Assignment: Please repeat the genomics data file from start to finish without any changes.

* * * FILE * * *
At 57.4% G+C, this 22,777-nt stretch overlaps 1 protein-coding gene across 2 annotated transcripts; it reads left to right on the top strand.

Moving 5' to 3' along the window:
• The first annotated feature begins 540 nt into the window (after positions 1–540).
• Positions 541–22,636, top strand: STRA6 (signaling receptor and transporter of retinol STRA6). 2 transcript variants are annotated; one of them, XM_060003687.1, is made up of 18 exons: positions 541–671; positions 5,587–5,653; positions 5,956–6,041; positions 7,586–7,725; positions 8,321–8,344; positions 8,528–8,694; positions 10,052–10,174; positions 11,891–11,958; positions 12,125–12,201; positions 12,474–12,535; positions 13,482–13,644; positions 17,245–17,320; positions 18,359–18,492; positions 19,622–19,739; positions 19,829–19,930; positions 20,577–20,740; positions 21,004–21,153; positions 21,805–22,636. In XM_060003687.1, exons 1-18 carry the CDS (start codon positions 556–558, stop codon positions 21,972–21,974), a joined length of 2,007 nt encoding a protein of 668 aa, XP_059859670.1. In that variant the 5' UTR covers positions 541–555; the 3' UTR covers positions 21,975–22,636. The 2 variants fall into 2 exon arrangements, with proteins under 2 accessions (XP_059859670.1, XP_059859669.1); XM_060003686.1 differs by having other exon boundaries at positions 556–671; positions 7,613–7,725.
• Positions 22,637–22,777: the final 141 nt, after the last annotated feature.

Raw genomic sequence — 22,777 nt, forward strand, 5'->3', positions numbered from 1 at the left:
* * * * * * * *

At 57.4% G+C, this 22,777-nt stretch overlaps 1 protein-coding gene across 2 annotated transcripts; it reads left to right on the top strand.

Moving 5' to 3' along the window:
• The first annotated feature begins 540 nt into the window (after positions 1–540).
• Positions 541–22,636, top strand: STRA6 (signaling receptor and transporter of retinol STRA6). 2 transcript variants are annotated; one of them, XM_060003687.1, is made up of 18 exons: positions 541–671; positions 5,587–5,653; positions 5,956–6,041; positions 7,586–7,725; positions 8,321–8,344; positions 8,528–8,694; positions 10,052–10,174; positions 11,891–11,958; positions 12,125–12,201; positions 12,474–12,535; positions 13,482–13,644; positions 17,245–17,320; positions 18,359–18,492; positions 19,622–19,739; positions 19,829–19,930; positions 20,577–20,740; positions 21,004–21,153; positions 21,805–22,636. In XM_060003687.1, exons 1-18 carry the CDS (start codon positions 556–558, stop codon positions 21,972–21,974), a joined length of 2,007 nt encoding a protein of 668 aa, XP_059859670.1. In that variant the 5' UTR covers positions 541–555; the 3' UTR covers positions 21,975–22,636. The 2 variants fall into 2 exon arrangements, with proteins under 2 accessions (XP_059859670.1, XP_059859669.1); XM_060003686.1 differs by having other exon boundaries at positions 556–671; positions 7,613–7,725.
• Positions 22,637–22,777: the final 141 nt, after the last annotated feature.

Raw genomic sequence — 22,777 nt, forward strand, 5'->3', positions numbered from 1 at the left: